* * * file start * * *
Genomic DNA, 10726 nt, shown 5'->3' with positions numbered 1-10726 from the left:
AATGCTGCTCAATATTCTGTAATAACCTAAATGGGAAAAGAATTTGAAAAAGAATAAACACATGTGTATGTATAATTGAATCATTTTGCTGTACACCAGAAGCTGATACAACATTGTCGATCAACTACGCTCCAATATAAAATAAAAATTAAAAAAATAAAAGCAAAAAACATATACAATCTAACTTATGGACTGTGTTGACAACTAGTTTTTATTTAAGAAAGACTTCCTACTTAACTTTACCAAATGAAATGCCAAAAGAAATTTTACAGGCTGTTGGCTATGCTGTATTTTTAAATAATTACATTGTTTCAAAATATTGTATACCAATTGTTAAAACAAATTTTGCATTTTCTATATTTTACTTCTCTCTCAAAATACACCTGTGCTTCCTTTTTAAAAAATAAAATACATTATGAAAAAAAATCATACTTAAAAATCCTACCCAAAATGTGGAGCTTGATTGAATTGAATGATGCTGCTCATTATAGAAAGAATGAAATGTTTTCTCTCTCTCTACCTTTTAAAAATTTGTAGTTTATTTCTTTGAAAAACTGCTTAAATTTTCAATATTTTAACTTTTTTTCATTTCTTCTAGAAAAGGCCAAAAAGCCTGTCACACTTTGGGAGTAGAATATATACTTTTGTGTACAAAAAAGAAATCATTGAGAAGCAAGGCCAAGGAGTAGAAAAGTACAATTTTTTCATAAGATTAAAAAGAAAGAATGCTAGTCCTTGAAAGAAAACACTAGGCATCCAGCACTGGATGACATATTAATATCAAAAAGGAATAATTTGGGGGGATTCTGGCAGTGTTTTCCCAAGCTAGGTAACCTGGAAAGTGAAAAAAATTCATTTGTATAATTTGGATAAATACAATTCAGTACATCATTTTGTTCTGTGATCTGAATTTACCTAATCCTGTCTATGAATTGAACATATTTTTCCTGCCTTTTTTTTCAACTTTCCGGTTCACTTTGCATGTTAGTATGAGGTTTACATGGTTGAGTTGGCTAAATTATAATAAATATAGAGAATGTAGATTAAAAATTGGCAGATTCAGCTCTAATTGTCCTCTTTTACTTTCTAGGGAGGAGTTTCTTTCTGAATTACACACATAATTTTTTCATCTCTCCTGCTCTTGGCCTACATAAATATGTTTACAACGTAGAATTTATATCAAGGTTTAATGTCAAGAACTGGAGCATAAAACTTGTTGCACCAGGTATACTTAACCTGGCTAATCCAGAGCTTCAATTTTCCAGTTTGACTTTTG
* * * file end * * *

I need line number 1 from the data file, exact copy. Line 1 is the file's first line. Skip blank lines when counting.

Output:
Genomic DNA, 10726 nt, shown 5'->3' with positions numbered 1-10726 from the left: